The use of dogs for transporting goods in winter was developed by northern First Nations peoples many generations before Europeans arrived in North America. European explorers and traders quickly recognized the efficiency of using dogs and adopted the technique, making some significant improvements to sled design. In the Yukon, most pre-European contact sleds were a basic flat-bottomed toboggan dragged by dogs through the heavy snow. This design was modified by the Europeans through the addition of two narrow wooden runners that raised a rectangular-shaped basket up off the snow.
French-speaking dog-sled operators tended to yell “Marche!” as a command for their dog teams to set off. This was misinterpreted by English explorers as “mush.” Out of this confusion developed the tradition of referring to dog-sled drivers as mushers. Today, few, if any, mushers call out “mush” as the order for the dogs to proceed.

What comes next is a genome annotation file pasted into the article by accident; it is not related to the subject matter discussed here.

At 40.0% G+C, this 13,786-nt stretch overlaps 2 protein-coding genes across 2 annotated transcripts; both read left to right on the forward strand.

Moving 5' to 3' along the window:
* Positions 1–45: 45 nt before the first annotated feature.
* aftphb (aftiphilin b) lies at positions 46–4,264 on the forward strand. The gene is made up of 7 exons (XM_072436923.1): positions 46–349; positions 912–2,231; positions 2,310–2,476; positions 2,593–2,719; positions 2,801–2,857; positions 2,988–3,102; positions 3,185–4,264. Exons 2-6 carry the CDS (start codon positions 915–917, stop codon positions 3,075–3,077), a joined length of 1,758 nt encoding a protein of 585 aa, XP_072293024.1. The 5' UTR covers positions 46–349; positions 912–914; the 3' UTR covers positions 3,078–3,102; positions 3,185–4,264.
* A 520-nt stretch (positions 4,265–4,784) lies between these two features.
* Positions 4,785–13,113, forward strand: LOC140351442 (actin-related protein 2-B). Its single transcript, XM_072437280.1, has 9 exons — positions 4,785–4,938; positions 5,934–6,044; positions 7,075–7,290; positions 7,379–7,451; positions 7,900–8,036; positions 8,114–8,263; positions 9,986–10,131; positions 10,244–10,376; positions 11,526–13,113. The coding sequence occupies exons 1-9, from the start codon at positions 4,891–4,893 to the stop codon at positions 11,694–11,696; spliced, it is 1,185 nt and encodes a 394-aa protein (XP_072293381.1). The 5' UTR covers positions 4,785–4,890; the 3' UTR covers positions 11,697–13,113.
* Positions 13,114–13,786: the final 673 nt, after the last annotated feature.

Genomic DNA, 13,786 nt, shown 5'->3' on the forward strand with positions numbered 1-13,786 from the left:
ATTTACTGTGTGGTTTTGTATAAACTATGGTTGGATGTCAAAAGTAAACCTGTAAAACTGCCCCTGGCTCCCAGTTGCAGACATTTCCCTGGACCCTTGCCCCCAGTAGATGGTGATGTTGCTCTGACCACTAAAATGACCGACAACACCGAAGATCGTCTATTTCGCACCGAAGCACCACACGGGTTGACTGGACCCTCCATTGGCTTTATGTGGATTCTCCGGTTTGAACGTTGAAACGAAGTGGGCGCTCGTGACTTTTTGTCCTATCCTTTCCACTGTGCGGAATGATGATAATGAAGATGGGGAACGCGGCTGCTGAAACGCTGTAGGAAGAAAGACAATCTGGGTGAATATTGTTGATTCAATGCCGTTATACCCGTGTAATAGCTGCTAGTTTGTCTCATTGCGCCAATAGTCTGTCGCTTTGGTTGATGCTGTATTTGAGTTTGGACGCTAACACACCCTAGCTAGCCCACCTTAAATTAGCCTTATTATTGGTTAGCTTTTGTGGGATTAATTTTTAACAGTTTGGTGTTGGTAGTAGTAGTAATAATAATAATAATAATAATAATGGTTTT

Dog-sled teams usually number 2 to 12 animals. They are commonly hitched in pairs to a single towline, called a gangline. In deeper snow, the dogs might be reconfigured into a single file so the first animal breaks a path for the rest of the team and the going becomes increasingly easier. The lead animal is generally replaced after a short time of breaking trail and allowed to rest in the easier rear position. When snow becomes too deep, mushers sometimes have to don snowshoes and break the snow themselves, leading the dogs behind them.
Continue this northern tradition and book a trip with one of our local outfitters!